Friday, August 23, 2013

Interactive Tot Books

At least a dozen times a day, Brayden brings me a book to read. He adores reading... as long as the books are interactive. With how active my little guy is, he doesn't like to sit passively by and just listen to me read  (because, you know, that's boring). I do that anyway while he's playing in the same room - just to expose him to new words. But Brayden isn't really into the pictures yet, and since he can't understand the story, the thing that keeps him interested in books is being able to interact with them somehow. Lifting flaps, touching fabrics, pushing buttons, etc. Occasionally, I can trick him and sing the book's words (if it's short with a nice cadence) and that keeps him interested long enough.

Exposing Brayden to interactive books was my way of getting him interested in reading (since up to that point, he had zero interest in books). So far, it's worked great. He loves reading interactive books. The same ones. Over. And over. And over again. I just hope that he'll learn to enjoy the pictures and stories sooner rather than later. In the meantime, here are the books my little guy most commonly brings me (if you need me to recite any of them by heart, I'm embarrassed to say I can... and will occasionally correct Lauren from the kitchen while he's reading them to Brayden and gets it wrong. That's what makes me such a great wife, in case you're wondering).

If anyone has any recommendations for other interactive books, I'd love for you to leave a comment! (not that I don't love reading the same 20-30 books over and over again...)



1. Alpha Bugs by David A. Carter. One of my favorites that he has. Each letter of the alphabet has an imaginary bug that pops up, moves around, is fun to touch, etc. Brayden knows what to do for every letter (which is pretty cute) and loves it. We also have the Touchy Feely bugs book by Carter and the mini-four pack. This one is by far the best.
2. Dear Zoo by Rod Campbell. An early favorite. A lift the flap book with animals hiding under cages and in boxes. We taught Brayden how to do different animal sounds with this book, which was pretty cool (so he can now add squealing like a monkey and hissing like a snake to his repertoire of tricks).
3. Playtime Peekaboo (and several others in this series) by DK Publishing. A combo lift the flap and touch & feel book. The Farm Peekaboo is pretty good, too. 
4. Pat the Bunny by Dorothy Kunhardt. This one is a classic for a reason. Brayden really likes doing all the tasks in the book - looking in the mirror, smelling the flowers, touching "daddy's scratchy face." And I always get a kick out of the noises and faces he makes when he sees himself in the little mirror in the book. A win-win, really.
5. Amazing Animals by Mark Radar. A book with ten buttons that make animal noises when you press them (though Lauren would claim there are only nine since it really bothers him that the have a kangaroo making a springy noise). Good for motor skills (they're a bit tough to press for really little babies, though) and matching (I try to get Brayden to press the button of the animal that matches the page we're on).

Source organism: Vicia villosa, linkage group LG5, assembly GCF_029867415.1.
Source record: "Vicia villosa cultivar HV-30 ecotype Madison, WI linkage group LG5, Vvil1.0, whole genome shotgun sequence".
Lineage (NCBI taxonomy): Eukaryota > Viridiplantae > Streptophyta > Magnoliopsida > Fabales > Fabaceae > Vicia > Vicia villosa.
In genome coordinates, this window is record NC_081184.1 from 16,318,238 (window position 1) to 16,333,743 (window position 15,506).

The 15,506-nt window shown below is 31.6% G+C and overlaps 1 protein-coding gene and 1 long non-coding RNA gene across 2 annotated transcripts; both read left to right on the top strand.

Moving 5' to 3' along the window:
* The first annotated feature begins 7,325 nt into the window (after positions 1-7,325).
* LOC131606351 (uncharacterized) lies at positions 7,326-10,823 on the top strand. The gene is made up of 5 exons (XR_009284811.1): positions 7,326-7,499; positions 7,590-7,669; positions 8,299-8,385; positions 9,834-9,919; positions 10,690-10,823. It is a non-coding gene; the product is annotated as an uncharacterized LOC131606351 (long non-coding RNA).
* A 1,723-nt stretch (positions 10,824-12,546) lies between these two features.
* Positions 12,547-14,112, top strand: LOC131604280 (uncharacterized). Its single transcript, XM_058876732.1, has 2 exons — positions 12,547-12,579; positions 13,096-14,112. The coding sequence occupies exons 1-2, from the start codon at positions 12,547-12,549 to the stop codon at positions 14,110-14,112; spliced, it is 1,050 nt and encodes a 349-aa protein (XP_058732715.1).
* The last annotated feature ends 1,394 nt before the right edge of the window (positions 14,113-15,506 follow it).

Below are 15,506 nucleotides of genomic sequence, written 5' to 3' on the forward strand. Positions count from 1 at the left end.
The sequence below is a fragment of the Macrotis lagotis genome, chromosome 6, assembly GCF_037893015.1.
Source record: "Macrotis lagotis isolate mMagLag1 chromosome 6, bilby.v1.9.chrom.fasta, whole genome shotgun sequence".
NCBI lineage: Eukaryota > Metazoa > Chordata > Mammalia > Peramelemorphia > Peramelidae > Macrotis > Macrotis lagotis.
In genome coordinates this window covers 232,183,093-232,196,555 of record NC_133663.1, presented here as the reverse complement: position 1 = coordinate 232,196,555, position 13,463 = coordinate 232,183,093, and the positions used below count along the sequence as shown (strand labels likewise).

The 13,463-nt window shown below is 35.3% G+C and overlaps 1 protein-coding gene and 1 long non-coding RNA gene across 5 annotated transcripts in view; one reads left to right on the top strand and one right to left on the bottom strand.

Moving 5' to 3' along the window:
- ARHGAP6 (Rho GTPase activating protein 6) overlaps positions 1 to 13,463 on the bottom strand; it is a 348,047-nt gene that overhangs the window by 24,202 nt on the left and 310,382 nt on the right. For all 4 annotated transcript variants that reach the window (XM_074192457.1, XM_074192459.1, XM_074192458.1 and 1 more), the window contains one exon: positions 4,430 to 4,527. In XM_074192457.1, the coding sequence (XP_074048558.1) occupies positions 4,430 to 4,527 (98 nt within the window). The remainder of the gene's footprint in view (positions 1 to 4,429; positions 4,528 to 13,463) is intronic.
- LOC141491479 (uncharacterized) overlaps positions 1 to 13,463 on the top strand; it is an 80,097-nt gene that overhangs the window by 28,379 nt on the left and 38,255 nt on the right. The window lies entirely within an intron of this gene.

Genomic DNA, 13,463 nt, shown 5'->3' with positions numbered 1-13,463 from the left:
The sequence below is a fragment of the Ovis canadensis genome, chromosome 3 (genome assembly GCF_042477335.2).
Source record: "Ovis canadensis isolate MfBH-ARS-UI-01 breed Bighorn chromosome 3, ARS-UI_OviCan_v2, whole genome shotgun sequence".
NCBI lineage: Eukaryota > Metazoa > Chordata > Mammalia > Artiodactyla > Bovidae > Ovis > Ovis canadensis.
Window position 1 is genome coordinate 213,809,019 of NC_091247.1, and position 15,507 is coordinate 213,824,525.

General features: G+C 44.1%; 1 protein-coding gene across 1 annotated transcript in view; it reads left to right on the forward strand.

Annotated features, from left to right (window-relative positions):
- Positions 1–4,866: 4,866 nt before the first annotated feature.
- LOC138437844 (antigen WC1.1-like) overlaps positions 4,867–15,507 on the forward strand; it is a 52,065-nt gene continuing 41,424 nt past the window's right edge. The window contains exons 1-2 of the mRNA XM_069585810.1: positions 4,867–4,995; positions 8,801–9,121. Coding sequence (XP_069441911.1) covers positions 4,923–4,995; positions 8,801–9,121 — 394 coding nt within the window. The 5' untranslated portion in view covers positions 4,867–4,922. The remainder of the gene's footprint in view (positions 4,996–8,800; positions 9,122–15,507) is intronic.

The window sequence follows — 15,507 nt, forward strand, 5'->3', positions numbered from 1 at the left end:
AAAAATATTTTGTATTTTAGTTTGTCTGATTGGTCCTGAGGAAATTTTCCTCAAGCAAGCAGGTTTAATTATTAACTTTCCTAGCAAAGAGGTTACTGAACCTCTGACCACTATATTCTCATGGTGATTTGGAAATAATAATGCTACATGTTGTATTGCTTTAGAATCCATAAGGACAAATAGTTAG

6. Flip-Up Counting by Chuck Murphy. Brayden's current favorite. There are animals on each page and a tab that makes the book flip up with the correct number of animals on the page. This should be great for when he's actually learning how to count. For now, after counting the animals, I push the flaps up and then Brayden pushes the flaps down.
7. What Makes a Rainbow? by Betty Ann Schwartz. A unique book with ribbons stretching across the crease. Each page adds a different color ribbon to the rainbow. 
8. Colors and Shapes by DK Publishing. A touch & feel book with basic colors and shapes. I'm pretty sure it's part of a series, because we have the same book with animals. Not sure if it's helping Brayden learn his colors, but he enjoys it. 
9. This Little Piggy by Parragon Books. This one is a puppet book - there's a cloth piggy that goes through the middle of the book and a spot on the back for you to put your finger. The text is just the "this little piggy" nursery rhyme, but I always use the puppet to grab Brayden's fingers and make him laugh. The first few times we read it, he was literally squealing with delight.
10. Monster Munch by Matt Mitter. I have to hide this book from Brayden because I just can't take reading it to him anymore. There's a zipper on the page for a pocket that's the monster's "mouth." Readers are supposed to feed the monsters little cardboard pictures based on what they like to eat. Brayden LOVES putting the pieces in the pouch and would probably have me read this to him for hours on end if I didn't hide it. 
11. Where is Baby's Belly Button? by Karen Katz. Another classic - and book that helped Brayden learn his body parts. Brayden loves lifting the flaps, pointing to the body part on the baby and then pointing to that same body part on himself.
12. Ten Little Ladybugs by Melanie Gerth. This was the very first book Brayden liked. The ladybugs are tactile, so he enjoys touching them. And the holes on the facing pages are great for playing whack-a-mole with Mommy's fingers.

2 comments:

  1. those look like some great books, & i don't even have kids!:) when i'm sitting in the midde of B&N hoarding all the childrens books i'll have you to blame! ;)

    ReplyDelete
    Replies
    1. In that case, I highly recommend Alpha Bugs. It's fun for children and adults. ;)

      Delete